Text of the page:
Some teams also have support staff that help with carrying necessities such as water, medicines, etc. and manage the logistics and keeping the teams on schedule!

The last but most important element of the performance is the audience -- that can be you! Audience typically border the parade path, cheering on the dancers and lending their power. This exchange between the dancers and the audience gives us dancers the energy to do more! Power on!

To note: some stages have a panel of judges that reward extraordinary dances with medals -- but that's a topic for another day!

Other interesting references

- Daniel Rolandi

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Update posted by Daniel Rolandi On Dec 19, 2019

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日本語でのご支援・ご協力はこちらのページをご覧下さい

Here is another story by one of our members from the 2019 team. It is thanks to donors such as you that we were able to provide this amazing experience to our dancers! We hope to be able to do it again in 2020 so we greatly appreciate your support!


Hi everyone, I am Barbara Johnson.

Born in 1951 in Tokyo, I was in Japan when Yosakoi started in Kochi in 1954. Who knew that in 2018 I would dance in Kochi!

In 1957, I moved to the US, where we faced bigotry, racism, and bullying. After WWII, Japanese faced much hatred; to be accepted, we tried to assimilate.

By the time my mother came to visit us after a period of 11 years, I was fully Americanized. I’m headed away to college so I didn’t have a good opportunity to relearn what I had lost. I have lived away from home since then, but very gradually over the years she has taught me Japanese ways.

To become less Japanese. I lost my native language and culture. I wish I could turn back the clock, but in real life, there is no time-slip.

Now being of Japanese is very important, but in a small rural town in Kansas, there is little access to Japanese culture. So when Yosakoi started at Kansas State in 2005, I wanted to join.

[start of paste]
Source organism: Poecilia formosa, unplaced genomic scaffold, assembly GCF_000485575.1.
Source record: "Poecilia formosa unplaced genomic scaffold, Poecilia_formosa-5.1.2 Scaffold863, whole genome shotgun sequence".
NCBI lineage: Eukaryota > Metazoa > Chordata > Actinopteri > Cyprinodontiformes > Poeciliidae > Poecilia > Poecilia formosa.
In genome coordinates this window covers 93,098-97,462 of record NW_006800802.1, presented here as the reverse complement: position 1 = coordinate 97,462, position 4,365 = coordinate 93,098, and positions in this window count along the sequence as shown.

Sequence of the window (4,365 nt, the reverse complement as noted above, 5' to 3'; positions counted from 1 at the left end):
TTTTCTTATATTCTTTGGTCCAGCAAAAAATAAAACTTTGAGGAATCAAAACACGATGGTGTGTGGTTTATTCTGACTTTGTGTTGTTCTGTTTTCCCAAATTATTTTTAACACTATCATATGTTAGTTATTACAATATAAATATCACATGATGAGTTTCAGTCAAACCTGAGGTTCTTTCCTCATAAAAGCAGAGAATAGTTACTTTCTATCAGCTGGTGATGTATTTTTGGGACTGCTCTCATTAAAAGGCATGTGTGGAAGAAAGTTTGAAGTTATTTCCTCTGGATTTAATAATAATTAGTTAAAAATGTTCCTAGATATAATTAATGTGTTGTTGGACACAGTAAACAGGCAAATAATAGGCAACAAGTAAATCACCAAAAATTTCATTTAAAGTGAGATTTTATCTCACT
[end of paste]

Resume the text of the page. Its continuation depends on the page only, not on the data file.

Both participants from Kansas, Ryan and Barbara made beautiful friendship bracelets for all the dancers.

I had no idea what Yosakoi was, but I wanted to participate in Japanese culture. I have been crazy about Yosakoi since!


In 2018, I was invited by Kochi City to become a Yosakoi Ambassador. I met Emiko Tanaka.

From this, came a chance to join Kizuna. Best decision!

Dancing with Kizuna has been the most incredible and wonderful experience! I am going to join again in 2020!

Don’t miss your chance to be a part of Kizuna!

- Barbara Johnson

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Update posted by Daniel Rolandi On Dec 11, 2019

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日本語でのご支援・ご協力はこちらのページをご覧下さい

It’s time to introduce you to an essential ingredient of yosakoi performances in the Kochi Yosakoi festival – the jikatasha music truck! The jikatasha (地方車) is so many things in one, and so much more than the sum of its parts.

Before the dancers even grace the stage, the jikatasha has taken pride of place at the front of the parade. The MC clears his throat, takes the microphone, and raises his eyes to a sea of dancers and audience members, their faces expectant. On the back of the jikatasha, the whole world can see him, and he can see the whole world.